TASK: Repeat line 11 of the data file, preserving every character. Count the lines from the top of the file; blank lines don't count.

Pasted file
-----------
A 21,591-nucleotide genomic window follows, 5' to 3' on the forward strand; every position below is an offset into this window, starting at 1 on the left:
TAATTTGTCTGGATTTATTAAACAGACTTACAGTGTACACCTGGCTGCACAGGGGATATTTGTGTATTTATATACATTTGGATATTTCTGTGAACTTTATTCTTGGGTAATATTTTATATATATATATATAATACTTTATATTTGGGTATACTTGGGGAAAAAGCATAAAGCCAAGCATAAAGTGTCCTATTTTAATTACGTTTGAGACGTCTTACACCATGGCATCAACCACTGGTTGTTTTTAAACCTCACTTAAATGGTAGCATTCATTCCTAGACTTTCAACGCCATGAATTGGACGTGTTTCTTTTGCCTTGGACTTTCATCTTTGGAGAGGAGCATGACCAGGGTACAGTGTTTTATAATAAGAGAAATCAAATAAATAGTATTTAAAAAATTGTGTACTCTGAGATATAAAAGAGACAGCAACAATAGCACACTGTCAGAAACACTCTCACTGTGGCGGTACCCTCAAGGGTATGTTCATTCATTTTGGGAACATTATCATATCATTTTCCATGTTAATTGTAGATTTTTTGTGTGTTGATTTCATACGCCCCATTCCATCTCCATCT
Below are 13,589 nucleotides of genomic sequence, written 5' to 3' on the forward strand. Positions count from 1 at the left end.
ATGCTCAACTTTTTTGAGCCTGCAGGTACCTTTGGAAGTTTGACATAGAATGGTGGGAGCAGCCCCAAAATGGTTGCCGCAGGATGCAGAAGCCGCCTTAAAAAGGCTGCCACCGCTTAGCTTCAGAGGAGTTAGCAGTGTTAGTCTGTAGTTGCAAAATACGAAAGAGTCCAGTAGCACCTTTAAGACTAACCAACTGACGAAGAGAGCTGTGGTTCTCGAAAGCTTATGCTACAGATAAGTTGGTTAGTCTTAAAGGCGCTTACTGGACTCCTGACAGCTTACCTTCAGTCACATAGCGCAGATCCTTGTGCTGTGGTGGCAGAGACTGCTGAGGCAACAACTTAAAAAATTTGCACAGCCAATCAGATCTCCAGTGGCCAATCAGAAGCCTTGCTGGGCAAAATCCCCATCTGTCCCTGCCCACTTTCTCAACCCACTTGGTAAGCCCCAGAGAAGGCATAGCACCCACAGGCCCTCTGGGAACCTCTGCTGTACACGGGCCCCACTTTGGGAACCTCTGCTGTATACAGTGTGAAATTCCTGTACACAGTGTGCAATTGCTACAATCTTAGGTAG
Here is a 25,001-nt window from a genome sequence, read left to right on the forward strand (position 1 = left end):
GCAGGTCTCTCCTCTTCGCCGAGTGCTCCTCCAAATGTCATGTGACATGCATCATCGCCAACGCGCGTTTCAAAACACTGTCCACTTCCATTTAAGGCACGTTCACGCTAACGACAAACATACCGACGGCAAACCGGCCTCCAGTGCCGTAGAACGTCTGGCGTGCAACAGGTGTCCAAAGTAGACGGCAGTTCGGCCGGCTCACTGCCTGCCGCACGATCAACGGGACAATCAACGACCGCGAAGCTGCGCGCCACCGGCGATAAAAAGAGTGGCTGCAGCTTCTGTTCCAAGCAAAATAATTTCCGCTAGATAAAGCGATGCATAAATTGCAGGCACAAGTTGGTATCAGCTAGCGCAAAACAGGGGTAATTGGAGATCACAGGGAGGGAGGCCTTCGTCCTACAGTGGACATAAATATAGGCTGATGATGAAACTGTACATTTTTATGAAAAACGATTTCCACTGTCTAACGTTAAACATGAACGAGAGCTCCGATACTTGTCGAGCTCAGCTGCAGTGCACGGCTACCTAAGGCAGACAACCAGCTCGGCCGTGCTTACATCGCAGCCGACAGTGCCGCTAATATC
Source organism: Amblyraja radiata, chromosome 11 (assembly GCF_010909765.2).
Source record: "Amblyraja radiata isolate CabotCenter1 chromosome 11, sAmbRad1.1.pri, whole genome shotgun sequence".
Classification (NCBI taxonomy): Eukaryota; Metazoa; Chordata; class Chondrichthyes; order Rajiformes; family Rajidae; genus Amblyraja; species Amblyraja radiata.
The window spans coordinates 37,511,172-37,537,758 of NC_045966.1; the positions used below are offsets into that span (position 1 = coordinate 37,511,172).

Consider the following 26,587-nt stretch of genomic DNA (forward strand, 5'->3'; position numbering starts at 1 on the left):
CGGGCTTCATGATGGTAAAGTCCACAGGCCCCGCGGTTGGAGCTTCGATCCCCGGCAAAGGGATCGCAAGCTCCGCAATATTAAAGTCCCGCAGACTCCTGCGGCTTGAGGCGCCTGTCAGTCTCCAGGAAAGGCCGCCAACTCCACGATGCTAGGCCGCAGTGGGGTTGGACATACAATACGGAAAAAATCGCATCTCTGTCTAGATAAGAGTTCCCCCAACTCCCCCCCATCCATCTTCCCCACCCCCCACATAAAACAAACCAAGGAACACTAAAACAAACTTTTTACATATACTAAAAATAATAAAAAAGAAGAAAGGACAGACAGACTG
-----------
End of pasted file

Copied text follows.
Consider the following 26,587-nt stretch of genomic DNA (forward strand, 5'->3'; position numbering starts at 1 on the left):